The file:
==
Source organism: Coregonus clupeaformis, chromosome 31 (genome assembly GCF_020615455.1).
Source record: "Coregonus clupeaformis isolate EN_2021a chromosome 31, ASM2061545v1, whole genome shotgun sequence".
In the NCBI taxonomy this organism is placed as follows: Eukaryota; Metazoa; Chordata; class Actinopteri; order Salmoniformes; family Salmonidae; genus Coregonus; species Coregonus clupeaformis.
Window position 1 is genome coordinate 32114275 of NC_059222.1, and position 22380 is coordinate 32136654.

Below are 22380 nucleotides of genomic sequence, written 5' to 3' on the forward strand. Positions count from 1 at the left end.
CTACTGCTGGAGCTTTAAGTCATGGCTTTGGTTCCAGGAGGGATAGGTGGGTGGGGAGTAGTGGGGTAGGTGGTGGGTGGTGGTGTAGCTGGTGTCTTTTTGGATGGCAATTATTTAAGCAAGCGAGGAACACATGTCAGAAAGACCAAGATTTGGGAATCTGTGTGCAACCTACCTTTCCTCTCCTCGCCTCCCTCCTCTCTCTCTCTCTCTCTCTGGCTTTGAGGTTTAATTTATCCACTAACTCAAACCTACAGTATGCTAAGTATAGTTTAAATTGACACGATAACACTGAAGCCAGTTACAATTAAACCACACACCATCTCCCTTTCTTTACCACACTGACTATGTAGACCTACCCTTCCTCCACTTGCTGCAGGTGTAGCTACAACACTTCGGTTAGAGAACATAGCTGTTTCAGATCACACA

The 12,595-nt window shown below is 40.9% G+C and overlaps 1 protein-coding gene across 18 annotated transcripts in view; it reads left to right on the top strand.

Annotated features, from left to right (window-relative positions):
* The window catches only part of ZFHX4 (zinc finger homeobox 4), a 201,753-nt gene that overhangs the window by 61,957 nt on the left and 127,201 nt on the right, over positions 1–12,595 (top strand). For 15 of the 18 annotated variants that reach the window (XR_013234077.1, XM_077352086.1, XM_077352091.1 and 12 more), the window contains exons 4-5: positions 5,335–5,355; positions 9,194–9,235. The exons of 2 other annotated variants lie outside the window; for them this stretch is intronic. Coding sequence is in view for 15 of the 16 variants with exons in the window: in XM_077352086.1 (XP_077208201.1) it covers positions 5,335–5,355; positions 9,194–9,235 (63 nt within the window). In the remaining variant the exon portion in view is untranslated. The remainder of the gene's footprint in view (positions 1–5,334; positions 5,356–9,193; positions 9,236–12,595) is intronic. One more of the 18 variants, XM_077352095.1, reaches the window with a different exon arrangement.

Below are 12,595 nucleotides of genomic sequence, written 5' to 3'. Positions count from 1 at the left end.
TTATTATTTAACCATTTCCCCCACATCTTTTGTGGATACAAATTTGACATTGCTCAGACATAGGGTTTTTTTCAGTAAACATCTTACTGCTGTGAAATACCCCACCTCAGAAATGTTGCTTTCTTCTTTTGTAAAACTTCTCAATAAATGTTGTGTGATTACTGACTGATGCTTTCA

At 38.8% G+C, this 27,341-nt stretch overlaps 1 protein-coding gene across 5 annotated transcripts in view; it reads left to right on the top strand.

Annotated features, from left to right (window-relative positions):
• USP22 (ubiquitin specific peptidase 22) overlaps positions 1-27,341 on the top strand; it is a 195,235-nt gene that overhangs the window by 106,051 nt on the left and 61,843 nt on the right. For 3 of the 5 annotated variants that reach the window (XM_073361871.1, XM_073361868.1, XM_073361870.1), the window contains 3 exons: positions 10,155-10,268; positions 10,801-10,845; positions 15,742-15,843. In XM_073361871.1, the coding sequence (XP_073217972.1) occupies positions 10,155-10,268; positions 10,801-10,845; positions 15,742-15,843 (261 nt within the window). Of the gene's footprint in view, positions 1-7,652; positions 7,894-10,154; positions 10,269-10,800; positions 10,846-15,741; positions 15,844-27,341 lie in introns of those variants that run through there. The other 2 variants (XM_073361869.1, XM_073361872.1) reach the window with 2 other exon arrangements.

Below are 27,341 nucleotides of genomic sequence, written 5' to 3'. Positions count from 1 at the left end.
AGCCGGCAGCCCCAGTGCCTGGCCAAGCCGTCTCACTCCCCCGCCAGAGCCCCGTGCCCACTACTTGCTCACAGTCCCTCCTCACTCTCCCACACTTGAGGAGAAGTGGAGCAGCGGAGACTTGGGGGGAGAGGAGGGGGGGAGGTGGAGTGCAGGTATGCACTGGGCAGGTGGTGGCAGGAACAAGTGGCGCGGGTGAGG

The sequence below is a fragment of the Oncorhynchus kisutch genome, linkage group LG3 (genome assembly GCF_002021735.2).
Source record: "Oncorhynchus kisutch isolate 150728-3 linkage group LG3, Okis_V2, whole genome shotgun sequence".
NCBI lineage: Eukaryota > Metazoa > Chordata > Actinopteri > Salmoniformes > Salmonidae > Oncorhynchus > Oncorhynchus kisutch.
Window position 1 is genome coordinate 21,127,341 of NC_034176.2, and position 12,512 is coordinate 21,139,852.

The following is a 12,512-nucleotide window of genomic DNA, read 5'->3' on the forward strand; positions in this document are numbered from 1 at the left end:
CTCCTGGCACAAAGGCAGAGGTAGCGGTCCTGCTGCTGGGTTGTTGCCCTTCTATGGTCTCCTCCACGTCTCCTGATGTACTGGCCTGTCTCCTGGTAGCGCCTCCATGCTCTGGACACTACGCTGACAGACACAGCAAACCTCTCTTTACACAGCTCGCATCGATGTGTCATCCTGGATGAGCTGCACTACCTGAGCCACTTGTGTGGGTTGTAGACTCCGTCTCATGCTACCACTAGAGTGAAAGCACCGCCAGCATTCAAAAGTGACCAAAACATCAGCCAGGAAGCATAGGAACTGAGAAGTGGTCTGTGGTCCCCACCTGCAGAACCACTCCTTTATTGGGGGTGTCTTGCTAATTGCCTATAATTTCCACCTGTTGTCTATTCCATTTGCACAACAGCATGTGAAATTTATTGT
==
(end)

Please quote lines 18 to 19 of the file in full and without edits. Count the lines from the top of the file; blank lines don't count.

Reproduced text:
Source record: "Oncorhynchus kisutch isolate 150728-3 linkage group LG3, Okis_V2, whole genome shotgun sequence".
NCBI lineage: Eukaryota > Metazoa > Chordata > Actinopteri > Salmoniformes > Salmonidae > Oncorhynchus > Oncorhynchus kisutch.